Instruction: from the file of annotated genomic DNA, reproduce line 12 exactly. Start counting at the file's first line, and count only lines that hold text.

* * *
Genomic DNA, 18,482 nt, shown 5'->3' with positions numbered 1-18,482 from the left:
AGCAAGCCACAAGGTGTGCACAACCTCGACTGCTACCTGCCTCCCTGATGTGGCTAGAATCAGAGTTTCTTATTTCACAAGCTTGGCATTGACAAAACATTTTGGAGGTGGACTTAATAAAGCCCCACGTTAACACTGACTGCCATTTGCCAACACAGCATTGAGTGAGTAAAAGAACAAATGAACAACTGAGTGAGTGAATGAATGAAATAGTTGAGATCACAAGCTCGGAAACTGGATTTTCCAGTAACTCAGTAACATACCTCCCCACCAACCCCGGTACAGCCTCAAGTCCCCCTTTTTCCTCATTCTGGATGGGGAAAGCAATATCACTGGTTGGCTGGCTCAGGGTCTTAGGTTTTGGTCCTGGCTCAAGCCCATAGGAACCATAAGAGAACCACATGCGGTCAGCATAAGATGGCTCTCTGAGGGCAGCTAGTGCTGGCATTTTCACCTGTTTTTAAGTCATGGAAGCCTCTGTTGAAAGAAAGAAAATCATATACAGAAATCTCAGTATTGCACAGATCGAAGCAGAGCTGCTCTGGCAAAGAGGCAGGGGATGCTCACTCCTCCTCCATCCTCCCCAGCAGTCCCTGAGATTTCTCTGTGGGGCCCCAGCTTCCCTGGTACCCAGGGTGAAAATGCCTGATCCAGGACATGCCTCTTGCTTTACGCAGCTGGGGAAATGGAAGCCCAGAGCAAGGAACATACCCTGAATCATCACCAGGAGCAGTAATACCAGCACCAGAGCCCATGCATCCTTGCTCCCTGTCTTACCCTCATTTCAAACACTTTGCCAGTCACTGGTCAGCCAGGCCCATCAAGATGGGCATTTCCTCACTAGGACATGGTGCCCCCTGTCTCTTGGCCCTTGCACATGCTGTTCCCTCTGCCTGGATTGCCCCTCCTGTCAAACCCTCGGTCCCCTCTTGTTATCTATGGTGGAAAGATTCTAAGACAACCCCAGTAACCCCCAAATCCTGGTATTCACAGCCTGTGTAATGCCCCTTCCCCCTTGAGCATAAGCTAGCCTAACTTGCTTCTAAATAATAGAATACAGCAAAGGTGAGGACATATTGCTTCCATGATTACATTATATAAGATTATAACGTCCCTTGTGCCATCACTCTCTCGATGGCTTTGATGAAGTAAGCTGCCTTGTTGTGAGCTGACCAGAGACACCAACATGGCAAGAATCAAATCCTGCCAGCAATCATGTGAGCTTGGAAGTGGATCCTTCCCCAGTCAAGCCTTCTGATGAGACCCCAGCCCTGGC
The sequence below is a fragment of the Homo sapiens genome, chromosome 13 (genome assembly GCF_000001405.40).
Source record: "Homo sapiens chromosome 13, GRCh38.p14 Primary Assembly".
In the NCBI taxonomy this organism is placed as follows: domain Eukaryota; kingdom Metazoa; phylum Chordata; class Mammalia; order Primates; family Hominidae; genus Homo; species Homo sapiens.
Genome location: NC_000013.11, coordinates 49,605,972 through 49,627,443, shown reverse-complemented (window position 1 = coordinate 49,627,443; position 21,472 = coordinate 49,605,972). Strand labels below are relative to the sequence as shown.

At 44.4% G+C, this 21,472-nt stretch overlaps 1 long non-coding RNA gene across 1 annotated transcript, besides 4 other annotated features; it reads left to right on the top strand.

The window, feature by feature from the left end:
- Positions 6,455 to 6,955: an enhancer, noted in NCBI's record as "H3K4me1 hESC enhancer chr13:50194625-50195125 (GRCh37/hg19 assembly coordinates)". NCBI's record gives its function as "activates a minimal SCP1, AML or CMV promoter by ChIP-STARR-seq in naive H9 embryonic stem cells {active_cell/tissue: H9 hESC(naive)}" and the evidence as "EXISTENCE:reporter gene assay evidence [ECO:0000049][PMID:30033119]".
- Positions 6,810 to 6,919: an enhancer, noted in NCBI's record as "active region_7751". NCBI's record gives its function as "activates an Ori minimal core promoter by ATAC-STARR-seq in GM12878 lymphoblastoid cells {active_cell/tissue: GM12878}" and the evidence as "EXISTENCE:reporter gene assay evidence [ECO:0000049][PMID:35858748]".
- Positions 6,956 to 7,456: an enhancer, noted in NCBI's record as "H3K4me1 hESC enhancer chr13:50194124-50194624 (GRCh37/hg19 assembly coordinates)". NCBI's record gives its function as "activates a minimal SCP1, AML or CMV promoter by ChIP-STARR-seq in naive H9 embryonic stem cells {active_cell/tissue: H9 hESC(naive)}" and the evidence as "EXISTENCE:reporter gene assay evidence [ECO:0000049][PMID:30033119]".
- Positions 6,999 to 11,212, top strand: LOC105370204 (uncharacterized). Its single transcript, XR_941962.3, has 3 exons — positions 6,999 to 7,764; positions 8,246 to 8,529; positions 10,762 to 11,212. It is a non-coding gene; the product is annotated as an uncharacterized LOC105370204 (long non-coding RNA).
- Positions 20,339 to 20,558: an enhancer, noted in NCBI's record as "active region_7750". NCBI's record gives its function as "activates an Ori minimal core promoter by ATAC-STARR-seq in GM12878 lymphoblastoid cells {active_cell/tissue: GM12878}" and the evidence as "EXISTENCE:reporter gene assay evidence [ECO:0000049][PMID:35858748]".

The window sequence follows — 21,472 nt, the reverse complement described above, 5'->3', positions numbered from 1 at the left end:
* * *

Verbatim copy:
- Positions 6,999 to 11,212, top strand: LOC105370204 (uncharacterized). Its single transcript, XR_941962.3, has 3 exons — positions 6,999 to 7,764; positions 8,246 to 8,529; positions 10,762 to 11,212. It is a non-coding gene; the product is annotated as an uncharacterized LOC105370204 (long non-coding RNA).